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Southern Religion

Transition indeed

Why?

Tom Messer, who reportedly helped cover-up the child sex crimes of his church’s founding pastor, is listed as a featured speaker for the Florida Baptist Pastors Conference. Even though his is not an SBC church.

Christa reminds us that Bob Allen wrote for Ethics Daily:

A TV station in Jacksonville, Fla., reports that leaders in a prominent Baptist church in the city knew for years their former pastor was a pedophile, but covered it up for fear public knowledge would harm the church’s ministry, shipping the minister to Germany where he served 10 years as a missionary, possibly with access to other children.

. . .
The Baptist Mission for Forgotten People, where [Dr. Robert] Gray finished his ministry as a missionary, wasn’t told anything about his background for 10 years and did not find out until Gray was arrested, a spokesperson told reporter Jeannie Blaylock.

There was even news of a smoking gun tape recording. Really. Read and decide for yourself what it means. Bear in mind that claims against Gray date to 1949. Excerpts from his police interviews are here.

Messer’s Monday morning session topic: “Transition: Leading the Church to Adapt for Greater Effectiveness.”

Indeed.

First, shouldn’t someone speak to accountability? Also, no discussion of a solution to the overarching problem is contemplated.

Where is Florida going with this?

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November 7, 2009 Posted by | Churches, SBC | , , , | Comments Off on Transition indeed

New crybabies for new atheists

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Photo: Ben Rushton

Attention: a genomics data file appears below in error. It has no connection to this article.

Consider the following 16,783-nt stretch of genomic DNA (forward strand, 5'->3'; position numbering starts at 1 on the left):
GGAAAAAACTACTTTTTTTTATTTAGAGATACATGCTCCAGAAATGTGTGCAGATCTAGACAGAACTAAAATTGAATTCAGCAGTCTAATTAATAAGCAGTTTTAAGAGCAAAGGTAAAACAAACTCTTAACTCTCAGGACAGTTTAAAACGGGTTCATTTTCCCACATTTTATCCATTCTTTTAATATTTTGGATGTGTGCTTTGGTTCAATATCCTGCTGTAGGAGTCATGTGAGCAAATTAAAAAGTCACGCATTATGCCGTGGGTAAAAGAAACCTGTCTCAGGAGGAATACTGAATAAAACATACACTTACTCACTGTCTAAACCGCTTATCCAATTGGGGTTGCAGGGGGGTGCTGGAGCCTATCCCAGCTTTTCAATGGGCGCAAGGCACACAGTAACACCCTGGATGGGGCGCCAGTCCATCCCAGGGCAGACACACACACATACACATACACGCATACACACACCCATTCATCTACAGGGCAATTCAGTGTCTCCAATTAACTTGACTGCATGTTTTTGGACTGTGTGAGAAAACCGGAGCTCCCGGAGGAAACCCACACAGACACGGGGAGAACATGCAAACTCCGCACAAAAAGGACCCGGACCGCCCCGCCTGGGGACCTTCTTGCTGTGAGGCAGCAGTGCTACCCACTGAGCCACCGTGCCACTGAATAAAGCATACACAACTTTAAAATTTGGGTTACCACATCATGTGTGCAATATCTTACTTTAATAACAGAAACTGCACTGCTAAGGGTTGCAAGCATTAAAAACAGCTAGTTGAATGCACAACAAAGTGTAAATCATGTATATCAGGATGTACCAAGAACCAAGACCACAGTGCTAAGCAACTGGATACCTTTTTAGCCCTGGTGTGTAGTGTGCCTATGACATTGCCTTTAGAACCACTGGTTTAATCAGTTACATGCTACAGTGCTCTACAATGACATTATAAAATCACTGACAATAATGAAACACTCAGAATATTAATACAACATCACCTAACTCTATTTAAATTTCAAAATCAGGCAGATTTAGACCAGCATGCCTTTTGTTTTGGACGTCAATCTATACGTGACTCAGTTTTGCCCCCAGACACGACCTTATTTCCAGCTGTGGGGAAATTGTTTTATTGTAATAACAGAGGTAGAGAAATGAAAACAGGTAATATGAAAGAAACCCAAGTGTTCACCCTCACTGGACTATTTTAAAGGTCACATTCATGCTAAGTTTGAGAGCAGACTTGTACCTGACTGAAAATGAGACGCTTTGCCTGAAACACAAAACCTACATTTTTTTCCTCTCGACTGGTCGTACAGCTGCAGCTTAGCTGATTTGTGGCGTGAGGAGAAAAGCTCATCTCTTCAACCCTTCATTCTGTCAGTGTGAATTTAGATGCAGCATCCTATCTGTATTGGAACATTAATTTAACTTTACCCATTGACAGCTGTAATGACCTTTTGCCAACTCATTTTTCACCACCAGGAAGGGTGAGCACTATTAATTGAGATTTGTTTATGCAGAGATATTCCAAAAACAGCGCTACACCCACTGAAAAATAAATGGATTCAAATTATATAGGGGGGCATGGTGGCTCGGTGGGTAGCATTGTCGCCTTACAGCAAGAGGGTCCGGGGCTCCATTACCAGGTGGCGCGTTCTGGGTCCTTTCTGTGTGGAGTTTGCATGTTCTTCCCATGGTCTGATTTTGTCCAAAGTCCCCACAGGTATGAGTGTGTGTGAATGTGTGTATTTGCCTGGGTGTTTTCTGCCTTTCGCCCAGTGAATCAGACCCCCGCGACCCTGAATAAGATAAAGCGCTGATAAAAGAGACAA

Fencing theologically: Theists are the new crybabies, moaning pitiful ad hominems at the new atheists, sneers Jewish Michael Brull at Australian Catholic University vice-chancellor Greg Craven.

For example, Craven wrote in provocation:

Just now, we are facing one of our largest and least appealing infestations. Somewhat in advance of summer’s blowflies, we are beset by atheists. Worse, they are not traditional atheists. These tended to be quiet blokes called Algie with ancillary interests in nudist ceramics, who were perfectly happy as long as you pretended to accept a pamphlet in Flinders Lane.


… the new atheism … is so banally derivative of every piece of hate mail ever sent to God that I am amazed Satan has yet to sue for copyright infringement.

Brull’s critique included:

Rather than confronting (say) [atheist Richard] Dawkins’ arguments with counter-arguments, people like Craven, and many others like him, instead cry out: why are you picking on us? All we want is for you to respect our beliefs. And so, the crybaby theists hide behind the demand for respect, which sounds reasonable enough. The more shameless – and their ranks are represented in many religions, such as Muslims, Christians and Jews – complain that when someone criticises their religious faith, the people who belong to that religion are being subjected to abuse.

Theirs is a witty, enlightening Australian brawl that at no point descends to anything like ERLC chief Richard Land’s ham-handed misappropriations of Nazism.

In Australia’s The Age, read in order:

1. Craven here.

2. Brull here.

November 7, 2009 Posted by | Uncategorized | Comments Off on New crybabies for new atheists

The war that isn’t [continued]: Religion vs. Science

A May, 2009, Pew Research Center national survey found:

Agreed: The Positive Impact of Science

November 7, 2009 Posted by | Religion, Science | | Comments Off on The war that isn’t [continued]: Religion vs. Science